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Magdalena Koziol, a former postdoc at Yale University, was the victim of scientific sabotage. Now, she is suing the...
Antiretroviral drugs can protect people from becoming infected by HIV. But so-called pre-exposure prophylaxis, or PrEP...
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The Milky Way's Dark Shell
9 April 1997 8:00 pm
The galaxy's main ingredient is also its most inscrutable: a cloud of dark matter several times more massive than the visible stars and gas. Astronomers don't know what kind of matter makes up this cloud, but now they know at least its shape. Observations reported today at a meeting of the Royal Astronomical Society in Southampton, England, show that the Milky Way is wrapped in a spherical halo of dark matter.
Astronomers have known of the effects of dark matter for decades. Galaxies like the Milky Way are surrounded by swarms of ancient stars, called globular clusters, which orbit the center of the galaxy faster than the gravity of visible matter alone can explain. Some covert source of gravity--the dark matter--has to be at work, but because it gives off no light, researchers must devise clever techniques to probe it indirectly.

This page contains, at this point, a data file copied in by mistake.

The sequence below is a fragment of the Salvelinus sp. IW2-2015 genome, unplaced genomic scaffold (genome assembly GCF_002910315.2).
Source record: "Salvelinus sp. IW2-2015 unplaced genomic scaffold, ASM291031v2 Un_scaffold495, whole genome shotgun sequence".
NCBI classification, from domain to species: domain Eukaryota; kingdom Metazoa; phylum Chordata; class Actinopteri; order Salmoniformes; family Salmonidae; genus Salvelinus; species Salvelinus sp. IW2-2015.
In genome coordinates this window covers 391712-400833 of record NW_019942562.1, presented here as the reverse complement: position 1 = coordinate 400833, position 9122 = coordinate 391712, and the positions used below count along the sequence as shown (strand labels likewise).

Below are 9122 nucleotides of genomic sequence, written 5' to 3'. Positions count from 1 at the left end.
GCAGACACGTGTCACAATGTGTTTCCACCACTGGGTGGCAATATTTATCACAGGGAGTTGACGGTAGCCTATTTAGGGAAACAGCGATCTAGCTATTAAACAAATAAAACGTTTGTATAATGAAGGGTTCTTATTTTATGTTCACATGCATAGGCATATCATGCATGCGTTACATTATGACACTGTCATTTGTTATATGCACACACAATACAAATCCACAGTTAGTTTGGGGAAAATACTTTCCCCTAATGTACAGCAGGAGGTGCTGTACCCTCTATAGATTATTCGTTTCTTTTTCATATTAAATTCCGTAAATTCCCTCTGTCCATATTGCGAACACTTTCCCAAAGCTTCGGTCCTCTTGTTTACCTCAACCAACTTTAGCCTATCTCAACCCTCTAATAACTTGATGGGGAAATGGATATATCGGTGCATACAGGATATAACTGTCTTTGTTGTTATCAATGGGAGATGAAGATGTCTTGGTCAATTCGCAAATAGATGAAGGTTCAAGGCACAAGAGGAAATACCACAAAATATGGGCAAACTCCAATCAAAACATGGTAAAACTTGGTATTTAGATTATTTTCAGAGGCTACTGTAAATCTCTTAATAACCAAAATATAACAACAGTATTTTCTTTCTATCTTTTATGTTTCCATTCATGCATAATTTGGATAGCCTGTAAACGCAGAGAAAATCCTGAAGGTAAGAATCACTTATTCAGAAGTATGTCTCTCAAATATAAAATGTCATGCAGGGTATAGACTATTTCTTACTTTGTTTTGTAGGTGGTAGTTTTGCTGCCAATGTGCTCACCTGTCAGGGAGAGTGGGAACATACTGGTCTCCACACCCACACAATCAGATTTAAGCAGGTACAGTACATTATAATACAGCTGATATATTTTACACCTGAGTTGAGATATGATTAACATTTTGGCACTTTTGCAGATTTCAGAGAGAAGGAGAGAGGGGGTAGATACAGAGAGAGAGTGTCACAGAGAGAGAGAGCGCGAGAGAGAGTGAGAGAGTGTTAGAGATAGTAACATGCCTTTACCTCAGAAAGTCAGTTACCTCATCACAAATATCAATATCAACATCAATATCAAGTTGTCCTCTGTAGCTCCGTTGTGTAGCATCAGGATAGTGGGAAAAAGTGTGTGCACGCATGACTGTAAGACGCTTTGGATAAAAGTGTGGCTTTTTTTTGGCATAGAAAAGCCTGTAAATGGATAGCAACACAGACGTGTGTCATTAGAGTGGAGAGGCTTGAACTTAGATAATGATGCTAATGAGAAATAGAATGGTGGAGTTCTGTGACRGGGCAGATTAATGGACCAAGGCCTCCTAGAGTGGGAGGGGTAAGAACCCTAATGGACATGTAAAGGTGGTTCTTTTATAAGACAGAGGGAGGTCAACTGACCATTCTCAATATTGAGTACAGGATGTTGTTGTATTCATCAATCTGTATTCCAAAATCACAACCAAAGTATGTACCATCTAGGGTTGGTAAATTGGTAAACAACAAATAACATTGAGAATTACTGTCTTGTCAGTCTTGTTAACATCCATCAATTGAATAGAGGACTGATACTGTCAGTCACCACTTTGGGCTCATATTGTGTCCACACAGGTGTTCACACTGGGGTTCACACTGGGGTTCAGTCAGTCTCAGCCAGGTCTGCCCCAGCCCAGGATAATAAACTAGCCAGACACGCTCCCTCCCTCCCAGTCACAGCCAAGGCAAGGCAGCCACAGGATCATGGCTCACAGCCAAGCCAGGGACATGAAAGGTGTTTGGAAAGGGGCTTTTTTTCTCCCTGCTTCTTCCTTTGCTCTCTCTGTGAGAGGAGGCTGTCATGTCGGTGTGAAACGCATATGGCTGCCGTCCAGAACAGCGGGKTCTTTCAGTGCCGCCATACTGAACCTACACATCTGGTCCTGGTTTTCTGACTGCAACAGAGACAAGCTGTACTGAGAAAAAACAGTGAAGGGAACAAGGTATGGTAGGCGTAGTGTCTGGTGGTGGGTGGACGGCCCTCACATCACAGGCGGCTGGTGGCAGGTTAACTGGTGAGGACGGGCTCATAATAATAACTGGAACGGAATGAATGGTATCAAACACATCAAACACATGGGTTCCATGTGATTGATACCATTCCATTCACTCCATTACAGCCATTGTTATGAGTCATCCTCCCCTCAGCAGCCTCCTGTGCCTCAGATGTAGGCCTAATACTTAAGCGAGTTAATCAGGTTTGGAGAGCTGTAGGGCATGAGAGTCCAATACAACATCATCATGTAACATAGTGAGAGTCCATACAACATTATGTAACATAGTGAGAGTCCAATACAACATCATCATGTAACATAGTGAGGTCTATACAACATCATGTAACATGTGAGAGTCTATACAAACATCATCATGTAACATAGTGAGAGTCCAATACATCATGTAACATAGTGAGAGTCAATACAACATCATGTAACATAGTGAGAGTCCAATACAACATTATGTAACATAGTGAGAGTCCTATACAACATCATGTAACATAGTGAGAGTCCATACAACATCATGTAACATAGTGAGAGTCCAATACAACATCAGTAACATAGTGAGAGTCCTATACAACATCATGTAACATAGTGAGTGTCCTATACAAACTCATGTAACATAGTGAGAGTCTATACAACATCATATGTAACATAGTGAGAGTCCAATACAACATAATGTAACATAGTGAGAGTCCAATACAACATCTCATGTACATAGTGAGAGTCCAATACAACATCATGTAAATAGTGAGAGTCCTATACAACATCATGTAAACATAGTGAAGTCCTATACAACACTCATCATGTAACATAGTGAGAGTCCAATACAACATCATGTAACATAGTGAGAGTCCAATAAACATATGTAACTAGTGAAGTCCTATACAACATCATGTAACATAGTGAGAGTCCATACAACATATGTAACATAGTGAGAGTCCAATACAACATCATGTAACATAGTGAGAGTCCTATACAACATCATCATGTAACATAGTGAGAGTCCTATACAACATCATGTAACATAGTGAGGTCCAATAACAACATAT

Robert Olling and Michael Merrifield, astronomers at Southampton University in the U.K., thought the layer of radio-emitting hydrogen gas that pervades the disk of the Milky Way might betray the shape of the dark-matter halo. "You map the hydrogen in the sky, and you can see a disk that traces out the Milky Way," says Olling. A computer model showed that the gravity of the dark matter would influence the shape of the hydrogen disk, with a flattened, pancake-shaped halo of dark matter pulling hydrogen gas into an even, thin disk. But when the team mapped radio waves from the hydrogen layer, they found a shape that seemed to point to a spherical halo of dark matter: The gas layer thickened toward its edges where a lower density of dark matter would have less tug.
Other astronomers welcome the finding, which confirms their long-standing suspicion that the dark matter mirrors the spherical distribution of globular clusters. "It's the first time we have a quantitative indication," says Roger Ferlet of the Institut d'Astrophysique de Paris.